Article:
Attorney General Brad Schimel is working on finding increases for state prosecutors and is requesting that Gov. Walker include in his budget request at least $4.8 million to go to prosecutor pay. District Attorneys in their budget request asked for additional funding of $7.9 million to go to salary enhancements and another $16 million to add an additional 113 prosecutors statewide.
The State Public Defender's (SPD) office would also benefit from pay progression to retain their staff attorneys. Their office requested a budget provision to help pay for tuition reimbursement for attorneys that are willing to relocate to rural locations where there are currently lawyer shortages.
The SPD also requested $7.5 million to increase the $40 per hour reimbursement rate for private bar attorneys to a new tiered payment structure rate that would allow private bar attorneys to receive $45 to $60 per hour depending on the type of case assigned.
The current reimbursement rate of $40 per hour is the lowest assigned counsel rate in the nation, and the rate has been unchanged since 1995. The SPD's office in their budget request indicated that the low rate was creating problems in finding qualified attorneys to receive appointed cases, especially in sexual assault cases.
Fairness in Justice System
In the past few sessions and during the summer of 2016, legislators have started to look at ways that criminal convictions or criminal charges have wide reaching and life changing consequences. This past summer, two Joint Legislative Council Study Committees were formed. One was charged with looking at recidivism and removing impediments to employment, and the other committee looked at the funding structure of civil legal services.
The State Bar supports legislative efforts to expand the ability of certain persons to expunge court records. Studies have demonstrated that mere contact with the criminal justice system can have a significant impact on a person seeking employment or housing. Passing the Second Chance Bill will also be a priority this session.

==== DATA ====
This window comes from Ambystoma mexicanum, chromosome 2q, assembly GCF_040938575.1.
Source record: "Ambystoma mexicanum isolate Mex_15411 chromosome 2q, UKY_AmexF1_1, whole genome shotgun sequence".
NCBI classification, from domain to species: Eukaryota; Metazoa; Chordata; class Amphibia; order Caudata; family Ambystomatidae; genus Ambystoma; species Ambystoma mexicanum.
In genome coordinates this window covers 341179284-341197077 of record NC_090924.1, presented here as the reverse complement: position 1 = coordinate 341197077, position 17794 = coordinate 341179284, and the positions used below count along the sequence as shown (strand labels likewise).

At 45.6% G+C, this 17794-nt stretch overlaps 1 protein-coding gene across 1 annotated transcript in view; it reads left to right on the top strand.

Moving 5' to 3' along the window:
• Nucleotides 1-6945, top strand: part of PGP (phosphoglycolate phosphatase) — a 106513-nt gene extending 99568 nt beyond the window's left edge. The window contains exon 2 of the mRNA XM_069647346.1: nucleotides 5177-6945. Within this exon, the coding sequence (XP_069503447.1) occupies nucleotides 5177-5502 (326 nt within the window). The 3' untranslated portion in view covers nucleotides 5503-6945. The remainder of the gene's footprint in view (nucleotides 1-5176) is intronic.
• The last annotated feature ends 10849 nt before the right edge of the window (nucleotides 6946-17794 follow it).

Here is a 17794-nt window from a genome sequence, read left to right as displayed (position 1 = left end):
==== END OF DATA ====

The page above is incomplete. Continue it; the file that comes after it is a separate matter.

The Second Chance Bill would return first-time, nonviolent, 17-year-old offenders to the jurisdiction of the juvenile justice system. The legislation received bipartisan support last session with more than 70 co-sponsors, and the State Bar is encouraging the governor to consider the initiative in his next biennial budget.
A sustainable and long-term state solution to the justice gap will also be a focus of the State Bar this session. The 2015-2017 state budget did include a $1 million investment for targeted civil legal needs, but Wisconsin still lags in funding in comparison to other states.
Practice Sections to be Deeply Involved in Multiple Legislative Proposals
The lobbying sections of the State Bar will introduce a number of proactive legislative positions during the upcoming legislative cycle. A number of these projects have been studied and worked on by the sections for some time.
The Business Law section has a number of legislative proposals that will be introduced this spring. The section has been working on codifying proposed uniform laws on Limited Liability Companies, Limited Partnership, and the Statutory Trust Entity Act. These acts will foster uniformity with other states and update current laws to assist in creating and growing current Wisconsin businesses.
The Elder Law and Children in the Law sections continue to work on guardianship reform. The sections have worked together to remove juvenile guardianship provisions from Wis. Stat. Chapter 54 and 55 in order to add them to the children's code in Chapter 48. The Elder Law section is also actively working to improve Chapter 54 and 55, while the Children and the Law section is also pursuing changes to the use of restraints on juveniles in the courtroom.
The Real Property, Trust and Probate Section (RPPT) will propose changes to the Transfer on Death and Transfer by Affidavit statutes. The Family Law Section is working on a proposal allowing for modification of legal custody or physical placement orders contingent upon a future event, as well as a proposal on parent relocation for separated couples.
For more information as the legislative session progresses, contact the State Bar's Government Relations Coordinators, Cale Battles or Lynne Davis.